Local Jewelers Find Inspiration in Aspen
by becky malinsky
Taylor DeWind and Adam Tessier, in their Aspen studio among the tools of their trade
A year ago, Taylor and Tessier were names familiar only to local Aspenites. But a lot can change in a year. Now carried in more than 40 stores around the world, Adam Tessier and Taylor DeWind may just be on to something.
Growing up in Aspen, DeWind always had a knack for color and stones, and today with Tessier, her partner in life and work, she creates jewelry fit for both the rugged and refined lifestyles that Aspen blends so fluidly.
The creative team’s signature pieces are cut-leather bracelets adorned with wire-wrapped stones, which can vary from season to season. While their range has expanded into other metals, it’s the bracelets that stop passersby in their tracks. The pieces benefit greatly from the differences in the pair’s aesthetics: DeWind is the stone and metal expert, seeking out raw precious and semi-precious stones in vibrant colors, while Tessier is a true leather craftsman. “Adam’s style is completely different from mine,” explains DeWind. “I’m wild with the stones and the wire wrapping. His leather is so controlled; it’s perfectly cut, molded, and polished.”
In describing the methods behind their creative process, the conversation turns to childhood. “I moved to Aspen when I was 12,” says DeWind. “Being surrounded by the creative and well-traveled people who are drawn to Aspen gave me the confidence to start my business.” Although she has been drawn to stones and jewelry design since she was a teenager, the hobby really took off as a trade three years ago, when DeWind met Tessier, the son of an artist with a flair for business.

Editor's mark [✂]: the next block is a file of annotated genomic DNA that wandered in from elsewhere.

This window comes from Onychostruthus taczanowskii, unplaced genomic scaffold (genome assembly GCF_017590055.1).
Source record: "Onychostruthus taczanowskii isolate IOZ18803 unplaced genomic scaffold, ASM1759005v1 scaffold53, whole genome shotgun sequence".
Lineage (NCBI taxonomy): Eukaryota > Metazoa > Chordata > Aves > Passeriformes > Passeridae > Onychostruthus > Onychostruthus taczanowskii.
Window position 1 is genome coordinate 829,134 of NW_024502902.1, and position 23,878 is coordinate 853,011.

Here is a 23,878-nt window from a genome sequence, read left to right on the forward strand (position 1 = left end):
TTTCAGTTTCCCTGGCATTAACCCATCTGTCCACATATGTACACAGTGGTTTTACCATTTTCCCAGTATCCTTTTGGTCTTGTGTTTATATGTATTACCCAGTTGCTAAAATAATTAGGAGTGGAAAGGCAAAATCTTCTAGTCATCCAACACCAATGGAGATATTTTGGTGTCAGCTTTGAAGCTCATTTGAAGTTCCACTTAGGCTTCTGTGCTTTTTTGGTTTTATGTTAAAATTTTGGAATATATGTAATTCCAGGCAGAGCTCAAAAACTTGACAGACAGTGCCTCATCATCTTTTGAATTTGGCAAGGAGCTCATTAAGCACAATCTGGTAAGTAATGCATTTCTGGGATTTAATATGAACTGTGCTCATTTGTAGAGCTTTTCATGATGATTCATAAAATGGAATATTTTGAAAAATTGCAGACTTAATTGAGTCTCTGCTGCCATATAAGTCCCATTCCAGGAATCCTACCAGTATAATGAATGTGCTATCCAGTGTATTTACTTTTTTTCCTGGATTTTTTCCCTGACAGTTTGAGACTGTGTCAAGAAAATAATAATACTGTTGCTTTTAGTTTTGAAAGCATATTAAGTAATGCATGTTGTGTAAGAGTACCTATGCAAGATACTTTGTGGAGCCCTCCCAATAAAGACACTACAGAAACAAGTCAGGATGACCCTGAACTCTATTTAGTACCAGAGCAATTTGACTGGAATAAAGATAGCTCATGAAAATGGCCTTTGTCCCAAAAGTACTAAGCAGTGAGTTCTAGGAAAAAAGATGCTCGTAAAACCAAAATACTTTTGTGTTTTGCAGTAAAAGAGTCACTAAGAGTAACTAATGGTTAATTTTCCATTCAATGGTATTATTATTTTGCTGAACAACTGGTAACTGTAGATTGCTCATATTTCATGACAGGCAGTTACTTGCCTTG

The pair’s charisma—along with, of course, a hefty amount of talent— only helps their brand. “Taylor is magnetic,” says Tessier. “When she meets a stranger, she lights up their eyes. She puts that same energy into every piece we create.”
The duo started selling their jewelry at Aspen’s Saturday Market in 2010, meeting vacationing shoppers from all over the world and interacting with them face-to-face. “We would listen to their feedback,” Tessier explains, “and when something hit, it would explode.” From there they applied to the famous Pitkin County Dry Goods, where everyone from Martha Stewart to Jack Nicholson has been known to seek covetable wristwear.
These days business is booming, with callers from around the globe begging to see the collection and to place orders. The couple are now at a point where they find themselves turning people away, to adhere to their brand's identity. “Everything in our collection is one-of-a-kind and handmade by us,” explains DeWind. “We want to keep it that way.”
“We will always stay close to our roots,” Tessier continues, passionately describing their philosophy. “The raw nature surrounding us in Aspen is always reflected in our pieces, even if the colors and textures change. We are constantly creating, changing, and growing, but the rush of pleasure we get from taking raw, untouched materials and refining them into art will always be a constant.” Pitkin County Dry Goods, 520 E. Cooper Ave.
photography by matt power